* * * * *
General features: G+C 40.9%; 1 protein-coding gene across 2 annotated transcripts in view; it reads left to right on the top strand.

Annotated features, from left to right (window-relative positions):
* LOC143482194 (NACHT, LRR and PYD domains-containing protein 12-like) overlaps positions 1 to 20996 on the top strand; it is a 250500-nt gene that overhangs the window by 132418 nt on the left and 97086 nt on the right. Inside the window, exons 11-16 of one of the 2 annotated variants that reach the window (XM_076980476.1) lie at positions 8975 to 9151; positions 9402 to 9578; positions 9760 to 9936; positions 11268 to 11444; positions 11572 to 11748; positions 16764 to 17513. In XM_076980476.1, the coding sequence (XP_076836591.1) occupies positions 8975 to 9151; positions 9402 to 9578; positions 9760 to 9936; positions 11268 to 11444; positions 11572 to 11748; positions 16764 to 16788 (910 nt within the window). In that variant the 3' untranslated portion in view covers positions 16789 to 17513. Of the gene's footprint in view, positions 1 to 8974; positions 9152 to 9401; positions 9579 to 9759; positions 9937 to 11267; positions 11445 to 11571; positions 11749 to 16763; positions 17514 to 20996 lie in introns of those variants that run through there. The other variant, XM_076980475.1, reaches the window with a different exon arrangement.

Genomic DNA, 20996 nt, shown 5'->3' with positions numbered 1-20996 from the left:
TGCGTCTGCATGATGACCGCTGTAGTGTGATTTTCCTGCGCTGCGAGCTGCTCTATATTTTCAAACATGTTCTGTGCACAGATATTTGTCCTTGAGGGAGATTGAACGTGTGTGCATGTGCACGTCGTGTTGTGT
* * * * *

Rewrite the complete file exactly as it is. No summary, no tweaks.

General features: G+C 40.9%; 1 protein-coding gene across 2 annotated transcripts in view; it reads left to right on the top strand.

Annotated features, from left to right (window-relative positions):
* LOC143482194 (NACHT, LRR and PYD domains-containing protein 12-like) overlaps positions 1 to 20996 on the top strand; it is a 250500-nt gene that overhangs the window by 132418 nt on the left and 97086 nt on the right. Inside the window, exons 11-16 of one of the 2 annotated variants that reach the window (XM_076980476.1) lie at positions 8975 to 9151; positions 9402 to 9578; positions 9760 to 9936; positions 11268 to 11444; positions 11572 to 11748; positions 16764 to 17513. In XM_076980476.1, the coding sequence (XP_076836591.1) occupies positions 8975 to 9151; positions 9402 to 9578; positions 9760 to 9936; positions 11268 to 11444; positions 11572 to 11748; positions 16764 to 16788 (910 nt within the window). In that variant the 3' untranslated portion in view covers positions 16789 to 17513. Of the gene's footprint in view, positions 1 to 8974; positions 9152 to 9401; positions 9579 to 9759; positions 9937 to 11267; positions 11445 to 11571; positions 11749 to 16763; positions 17514 to 20996 lie in introns of those variants that run through there. The other variant, XM_076980475.1, reaches the window with a different exon arrangement.

Genomic DNA, 20996 nt, shown 5'->3' with positions numbered 1-20996 from the left:
TGCGTCTGCATGATGACCGCTGTAGTGTGATTTTCCTGCGCTGCGAGCTGCTCTATATTTTCAAACATGTTCTGTGCACAGATATTTGTCCTTGAGGGAGATTGAACGTGTGTGCATGTGCACGTCGTGTTGTGT